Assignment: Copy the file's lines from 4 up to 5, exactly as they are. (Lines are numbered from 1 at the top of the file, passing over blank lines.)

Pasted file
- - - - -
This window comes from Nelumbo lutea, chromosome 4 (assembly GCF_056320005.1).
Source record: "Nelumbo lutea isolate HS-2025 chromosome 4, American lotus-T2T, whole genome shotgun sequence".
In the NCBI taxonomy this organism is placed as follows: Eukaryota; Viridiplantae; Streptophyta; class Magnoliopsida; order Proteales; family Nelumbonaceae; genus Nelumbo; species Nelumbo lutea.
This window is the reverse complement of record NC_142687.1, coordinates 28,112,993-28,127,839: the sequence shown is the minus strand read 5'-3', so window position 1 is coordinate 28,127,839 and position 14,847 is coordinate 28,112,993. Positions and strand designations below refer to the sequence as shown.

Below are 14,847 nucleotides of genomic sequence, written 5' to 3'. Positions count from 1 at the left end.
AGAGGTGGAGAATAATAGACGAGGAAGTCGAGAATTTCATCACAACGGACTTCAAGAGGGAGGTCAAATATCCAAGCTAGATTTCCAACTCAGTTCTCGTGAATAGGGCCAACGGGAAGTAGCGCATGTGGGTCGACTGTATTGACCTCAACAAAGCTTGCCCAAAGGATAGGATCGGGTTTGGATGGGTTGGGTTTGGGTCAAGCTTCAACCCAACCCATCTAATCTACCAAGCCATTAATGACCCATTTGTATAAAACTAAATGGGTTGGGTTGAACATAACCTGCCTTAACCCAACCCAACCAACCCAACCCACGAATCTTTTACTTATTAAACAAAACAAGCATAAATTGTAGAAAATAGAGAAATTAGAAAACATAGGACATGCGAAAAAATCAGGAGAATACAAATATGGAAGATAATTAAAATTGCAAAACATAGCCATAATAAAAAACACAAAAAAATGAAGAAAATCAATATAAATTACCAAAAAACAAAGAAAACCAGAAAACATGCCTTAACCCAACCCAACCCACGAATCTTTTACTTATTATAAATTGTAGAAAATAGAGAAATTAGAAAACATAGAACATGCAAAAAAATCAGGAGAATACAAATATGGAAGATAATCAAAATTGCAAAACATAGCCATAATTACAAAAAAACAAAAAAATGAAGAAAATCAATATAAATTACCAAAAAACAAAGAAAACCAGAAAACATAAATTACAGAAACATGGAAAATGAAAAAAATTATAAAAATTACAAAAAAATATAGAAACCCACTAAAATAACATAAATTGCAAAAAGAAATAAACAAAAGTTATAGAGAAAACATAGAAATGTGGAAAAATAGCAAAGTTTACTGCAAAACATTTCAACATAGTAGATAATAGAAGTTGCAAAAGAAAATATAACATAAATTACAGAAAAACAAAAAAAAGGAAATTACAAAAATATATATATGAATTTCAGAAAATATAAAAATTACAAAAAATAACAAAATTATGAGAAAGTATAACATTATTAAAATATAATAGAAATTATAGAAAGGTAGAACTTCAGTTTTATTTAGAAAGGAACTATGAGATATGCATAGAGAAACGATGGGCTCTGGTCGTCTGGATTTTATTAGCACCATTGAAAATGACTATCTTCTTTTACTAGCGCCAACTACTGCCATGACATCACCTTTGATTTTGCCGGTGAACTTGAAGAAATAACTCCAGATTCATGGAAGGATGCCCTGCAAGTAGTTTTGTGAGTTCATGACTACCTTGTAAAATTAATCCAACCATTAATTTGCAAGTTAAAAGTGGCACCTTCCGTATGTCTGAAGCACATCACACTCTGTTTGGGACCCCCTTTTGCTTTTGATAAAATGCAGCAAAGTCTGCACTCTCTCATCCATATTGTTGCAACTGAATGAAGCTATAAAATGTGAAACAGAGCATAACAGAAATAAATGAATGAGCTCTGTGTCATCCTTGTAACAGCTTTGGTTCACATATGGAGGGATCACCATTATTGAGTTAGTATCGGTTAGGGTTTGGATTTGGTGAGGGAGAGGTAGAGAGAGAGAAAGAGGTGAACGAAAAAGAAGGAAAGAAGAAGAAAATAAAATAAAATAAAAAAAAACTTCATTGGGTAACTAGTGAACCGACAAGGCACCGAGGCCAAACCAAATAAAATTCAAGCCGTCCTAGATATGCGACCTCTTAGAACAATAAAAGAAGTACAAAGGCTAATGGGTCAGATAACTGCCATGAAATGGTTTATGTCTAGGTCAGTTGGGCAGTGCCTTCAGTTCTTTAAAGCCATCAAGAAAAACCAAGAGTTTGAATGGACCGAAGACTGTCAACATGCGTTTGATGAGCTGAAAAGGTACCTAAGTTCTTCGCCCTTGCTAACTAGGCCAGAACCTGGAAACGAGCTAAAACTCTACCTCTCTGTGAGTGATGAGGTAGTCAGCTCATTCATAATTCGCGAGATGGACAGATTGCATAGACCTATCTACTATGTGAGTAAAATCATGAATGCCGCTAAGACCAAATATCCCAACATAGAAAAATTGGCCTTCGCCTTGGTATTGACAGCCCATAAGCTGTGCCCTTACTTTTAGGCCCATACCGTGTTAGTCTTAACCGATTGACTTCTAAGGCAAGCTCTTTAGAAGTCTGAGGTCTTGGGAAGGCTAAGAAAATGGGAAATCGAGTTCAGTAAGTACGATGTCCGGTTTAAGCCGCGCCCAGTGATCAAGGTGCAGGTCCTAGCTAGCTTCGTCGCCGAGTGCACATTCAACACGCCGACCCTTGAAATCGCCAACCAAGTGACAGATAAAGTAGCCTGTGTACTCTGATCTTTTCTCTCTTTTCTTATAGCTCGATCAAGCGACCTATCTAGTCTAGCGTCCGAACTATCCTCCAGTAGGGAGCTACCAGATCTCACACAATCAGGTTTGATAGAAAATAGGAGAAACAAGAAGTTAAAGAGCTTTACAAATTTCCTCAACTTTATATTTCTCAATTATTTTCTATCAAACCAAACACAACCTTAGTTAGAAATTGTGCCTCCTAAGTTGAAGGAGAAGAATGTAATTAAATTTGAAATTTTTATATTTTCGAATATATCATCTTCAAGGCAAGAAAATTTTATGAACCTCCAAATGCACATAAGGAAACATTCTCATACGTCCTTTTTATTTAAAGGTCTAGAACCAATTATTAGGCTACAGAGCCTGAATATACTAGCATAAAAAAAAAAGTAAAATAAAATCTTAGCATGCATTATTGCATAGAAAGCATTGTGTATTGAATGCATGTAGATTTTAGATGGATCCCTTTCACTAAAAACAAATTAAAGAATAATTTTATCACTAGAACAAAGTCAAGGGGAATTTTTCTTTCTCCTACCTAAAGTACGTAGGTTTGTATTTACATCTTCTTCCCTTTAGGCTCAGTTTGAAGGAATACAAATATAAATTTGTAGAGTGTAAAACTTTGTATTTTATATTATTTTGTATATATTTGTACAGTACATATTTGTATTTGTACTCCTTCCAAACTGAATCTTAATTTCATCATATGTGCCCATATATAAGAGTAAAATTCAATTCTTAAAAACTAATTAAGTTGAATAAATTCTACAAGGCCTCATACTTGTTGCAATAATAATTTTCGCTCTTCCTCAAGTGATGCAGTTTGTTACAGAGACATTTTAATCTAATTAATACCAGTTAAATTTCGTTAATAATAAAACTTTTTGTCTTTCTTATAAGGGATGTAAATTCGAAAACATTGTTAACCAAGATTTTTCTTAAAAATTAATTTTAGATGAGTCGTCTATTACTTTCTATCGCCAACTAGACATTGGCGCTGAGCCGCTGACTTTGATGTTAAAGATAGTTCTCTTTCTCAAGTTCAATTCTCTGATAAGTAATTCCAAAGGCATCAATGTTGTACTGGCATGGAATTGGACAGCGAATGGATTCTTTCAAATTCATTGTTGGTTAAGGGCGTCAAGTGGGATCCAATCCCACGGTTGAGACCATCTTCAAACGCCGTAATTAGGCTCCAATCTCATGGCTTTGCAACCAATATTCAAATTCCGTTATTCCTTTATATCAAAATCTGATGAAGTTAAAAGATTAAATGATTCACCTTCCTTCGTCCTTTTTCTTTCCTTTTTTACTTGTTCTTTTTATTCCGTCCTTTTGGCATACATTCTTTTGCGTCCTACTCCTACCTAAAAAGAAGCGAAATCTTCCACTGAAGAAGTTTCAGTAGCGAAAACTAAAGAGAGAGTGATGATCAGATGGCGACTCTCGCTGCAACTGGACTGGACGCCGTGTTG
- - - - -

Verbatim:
This window is the reverse complement of record NC_142687.1, coordinates 28,112,993-28,127,839: the sequence shown is the minus strand read 5'-3', so window position 1 is coordinate 28,127,839 and position 14,847 is coordinate 28,112,993. Positions and strand designations below refer to the sequence as shown.

Below are 14,847 nucleotides of genomic sequence, written 5' to 3'. Positions count from 1 at the left end.